The doors to the old Winslow High School were opened once again to allow City Council members a chance to look at the condition of the old school and to at least consider the option of the City taking over the property.
Mayor Allan Affeldt, City Administrator Jim Ferguson, Councilmen Harold Soehner and Peter Cake and Councilwoman Sue Bumpus were the only city representatives present for the tour, along with Winslow resident Marie LaMar.
Mayor Affeldt said he had reviewed plans for the libraries in Cottonwood and Sedona and again reminded Council that he would be willing to lend his architectural experience in this if it were to be a project the City would take on.
"Am I an architect in the sense of having a degree from an architecture school? No. Was Mary Colter? No. Thomas Jefferson? No. Most of the great buildings in history up until our present time, were not designed by licensed architects," Affeldt said. "My work at La Posada has received rave reviews from around the world - from architects, historians and preservationists."
Affeldt led the group into the auditorium of the old high school, which used to be a gymnasium. The ceiling stood high and was decorated with ornate circular floral patterns, giving the building a classical sense of old.
Affeldt said since the auditorium was not the original use, it could be modified to become a central reading room "like a cathedral of learning."
He described the Old High School auditorium high ceilings as being like those in churches, which are meant to be inspirational.
The damage to this structure was increasingly apparent. In only a few years, a corner of the auditorium has begun to experience water leaks that has eaten a 6-foot hole in the ceiling.
Affeldt explained that they could remove walls if needed, so long as they stayed away from the structural beams.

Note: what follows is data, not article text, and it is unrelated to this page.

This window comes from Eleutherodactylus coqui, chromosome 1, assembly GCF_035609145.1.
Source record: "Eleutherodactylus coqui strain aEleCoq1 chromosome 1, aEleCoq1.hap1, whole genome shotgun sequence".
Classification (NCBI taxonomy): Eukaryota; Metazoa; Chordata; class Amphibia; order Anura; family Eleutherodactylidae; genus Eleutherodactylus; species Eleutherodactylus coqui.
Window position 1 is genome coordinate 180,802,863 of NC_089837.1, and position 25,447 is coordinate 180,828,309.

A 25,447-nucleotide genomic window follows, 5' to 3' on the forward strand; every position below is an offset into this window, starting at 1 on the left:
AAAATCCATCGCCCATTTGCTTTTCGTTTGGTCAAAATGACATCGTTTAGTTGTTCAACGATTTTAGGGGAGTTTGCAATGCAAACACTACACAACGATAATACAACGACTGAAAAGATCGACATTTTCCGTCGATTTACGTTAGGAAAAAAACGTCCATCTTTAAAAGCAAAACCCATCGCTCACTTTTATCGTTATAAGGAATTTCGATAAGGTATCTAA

In a Sept. '06 memo to the City Administrator, the City Planner Paul Ferris gave an opinion on many issues regarding the proposed adaptive re-use of the old Winslow High School.
"A complete gutting and reconstruction of the interior may be required for code compliance, depending of the proposed use and project budget," Ferris wrote.
In his report, he said that over the years, the school district had severely compromised the historic architectural integrity of the building, which could raise some difficulties in obtaining state and federal historic preservation funding.
"Many interior historic details have been removed or covered by later technology, including self-closing metal doors with panic hardware, the covering or elimination of many heating radiators, the addition of electric and other utility lines with potentially hazardous insulation, and several generations of acoustic tiles applied to ceiling and wall surfaces," Ferris wrote.
William Collins, a historian with the Arizona State Historic Preservation Office, said changes to an old building might not really affect it being registered.
What is agreed upon to be the overall character of a building is what primarily determines its capability of being recognized as being worthy of historic preservation status, he said.
"Whatever is significant about the building has to be recognizable," Collins said.